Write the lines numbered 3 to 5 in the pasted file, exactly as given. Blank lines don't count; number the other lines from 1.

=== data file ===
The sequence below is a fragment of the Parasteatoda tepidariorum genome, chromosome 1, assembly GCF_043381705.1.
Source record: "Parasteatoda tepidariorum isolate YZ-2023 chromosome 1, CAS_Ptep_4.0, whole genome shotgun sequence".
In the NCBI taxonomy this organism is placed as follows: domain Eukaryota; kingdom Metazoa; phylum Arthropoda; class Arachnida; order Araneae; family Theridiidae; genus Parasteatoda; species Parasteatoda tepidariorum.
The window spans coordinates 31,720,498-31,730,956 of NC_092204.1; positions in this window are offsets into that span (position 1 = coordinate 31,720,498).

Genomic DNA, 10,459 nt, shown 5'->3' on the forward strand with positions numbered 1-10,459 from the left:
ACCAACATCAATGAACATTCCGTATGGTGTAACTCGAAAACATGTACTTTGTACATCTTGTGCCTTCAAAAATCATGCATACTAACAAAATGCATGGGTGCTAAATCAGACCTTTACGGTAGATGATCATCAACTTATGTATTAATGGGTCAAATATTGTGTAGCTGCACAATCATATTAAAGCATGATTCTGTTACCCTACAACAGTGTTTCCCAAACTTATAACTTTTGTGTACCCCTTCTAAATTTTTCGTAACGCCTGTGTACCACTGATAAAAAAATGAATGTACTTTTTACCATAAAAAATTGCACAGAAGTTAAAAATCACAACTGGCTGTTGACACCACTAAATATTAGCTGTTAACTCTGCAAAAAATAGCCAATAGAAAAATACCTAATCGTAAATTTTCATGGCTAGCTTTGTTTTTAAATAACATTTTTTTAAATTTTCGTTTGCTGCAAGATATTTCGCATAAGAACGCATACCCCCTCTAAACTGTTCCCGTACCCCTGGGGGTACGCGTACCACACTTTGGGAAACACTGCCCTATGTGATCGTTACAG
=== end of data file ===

In the NCBI taxonomy this organism is placed as follows: domain Eukaryota; kingdom Metazoa; phylum Arthropoda; class Arachnida; order Araneae; family Theridiidae; genus Parasteatoda; species Parasteatoda tepidariorum.
The window spans coordinates 31,720,498-31,730,956 of NC_092204.1; positions in this window are offsets into that span (position 1 = coordinate 31,720,498).

Genomic DNA, 10,459 nt, shown 5'->3' on the forward strand with positions numbered 1-10,459 from the left: